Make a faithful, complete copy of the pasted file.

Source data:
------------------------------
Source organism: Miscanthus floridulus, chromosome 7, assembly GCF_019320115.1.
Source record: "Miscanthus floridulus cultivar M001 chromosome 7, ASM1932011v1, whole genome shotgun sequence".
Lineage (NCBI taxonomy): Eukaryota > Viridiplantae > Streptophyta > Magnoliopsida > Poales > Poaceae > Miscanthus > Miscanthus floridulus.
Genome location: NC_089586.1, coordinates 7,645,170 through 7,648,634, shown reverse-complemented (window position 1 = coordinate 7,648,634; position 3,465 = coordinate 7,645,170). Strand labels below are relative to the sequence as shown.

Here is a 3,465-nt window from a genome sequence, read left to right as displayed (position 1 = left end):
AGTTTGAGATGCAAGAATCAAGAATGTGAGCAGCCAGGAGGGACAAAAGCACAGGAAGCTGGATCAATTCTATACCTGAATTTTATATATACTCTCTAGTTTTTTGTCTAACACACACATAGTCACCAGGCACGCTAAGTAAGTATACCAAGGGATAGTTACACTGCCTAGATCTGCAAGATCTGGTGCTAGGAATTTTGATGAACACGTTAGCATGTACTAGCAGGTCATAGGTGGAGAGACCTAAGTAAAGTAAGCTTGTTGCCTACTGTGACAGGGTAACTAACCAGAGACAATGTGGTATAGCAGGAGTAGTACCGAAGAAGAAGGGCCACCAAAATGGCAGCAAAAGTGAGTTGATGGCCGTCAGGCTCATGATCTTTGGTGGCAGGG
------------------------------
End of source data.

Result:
Source organism: Miscanthus floridulus, chromosome 7, assembly GCF_019320115.1.
Source record: "Miscanthus floridulus cultivar M001 chromosome 7, ASM1932011v1, whole genome shotgun sequence".
Lineage (NCBI taxonomy): Eukaryota > Viridiplantae > Streptophyta > Magnoliopsida > Poales > Poaceae > Miscanthus > Miscanthus floridulus.
Genome location: NC_089586.1, coordinates 7,645,170 through 7,648,634, shown reverse-complemented (window position 1 = coordinate 7,648,634; position 3,465 = coordinate 7,645,170). Strand labels below are relative to the sequence as shown.

Here is a 3,465-nt window from a genome sequence, read left to right as displayed (position 1 = left end):
AGTTTGAGATGCAAGAATCAAGAATGTGAGCAGCCAGGAGGGACAAAAGCACAGGAAGCTGGATCAATTCTATACCTGAATTTTATATATACTCTCTAGTTTTTTGTCTAACACACACATAGTCACCAGGCACGCTAAGTAAGTATACCAAGGGATAGTTACACTGCCTAGATCTGCAAGATCTGGTGCTAGGAATTTTGATGAACACGTTAGCATGTACTAGCAGGTCATAGGTGGAGAGACCTAAGTAAAGTAAGCTTGTTGCCTACTGTGACAGGGTAACTAACCAGAGACAATGTGGTATAGCAGGAGTAGTACCGAAGAAGAAGGGCCACCAAAATGGCAGCAAAAGTGAGTTGATGGCCGTCAGGCTCATGATCTTTGGTGGCAGGG